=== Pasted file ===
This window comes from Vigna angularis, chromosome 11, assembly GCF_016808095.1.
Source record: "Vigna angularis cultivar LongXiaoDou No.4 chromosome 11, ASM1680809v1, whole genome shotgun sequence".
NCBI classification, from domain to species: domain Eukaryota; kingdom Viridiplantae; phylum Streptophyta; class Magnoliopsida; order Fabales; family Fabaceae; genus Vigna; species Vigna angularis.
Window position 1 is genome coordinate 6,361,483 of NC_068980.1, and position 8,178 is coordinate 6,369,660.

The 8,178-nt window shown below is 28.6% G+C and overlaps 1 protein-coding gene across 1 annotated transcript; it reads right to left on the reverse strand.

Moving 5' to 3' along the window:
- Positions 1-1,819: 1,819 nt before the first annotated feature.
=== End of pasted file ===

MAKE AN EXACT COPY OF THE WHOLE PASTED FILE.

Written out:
This window comes from Vigna angularis, chromosome 11, assembly GCF_016808095.1.
Source record: "Vigna angularis cultivar LongXiaoDou No.4 chromosome 11, ASM1680809v1, whole genome shotgun sequence".
NCBI classification, from domain to species: domain Eukaryota; kingdom Viridiplantae; phylum Streptophyta; class Magnoliopsida; order Fabales; family Fabaceae; genus Vigna; species Vigna angularis.
Window position 1 is genome coordinate 6,361,483 of NC_068980.1, and position 8,178 is coordinate 6,369,660.

The 8,178-nt window shown below is 28.6% G+C and overlaps 1 protein-coding gene across 1 annotated transcript; it reads right to left on the reverse strand.

Moving 5' to 3' along the window:
- Positions 1-1,819: 1,819 nt before the first annotated feature.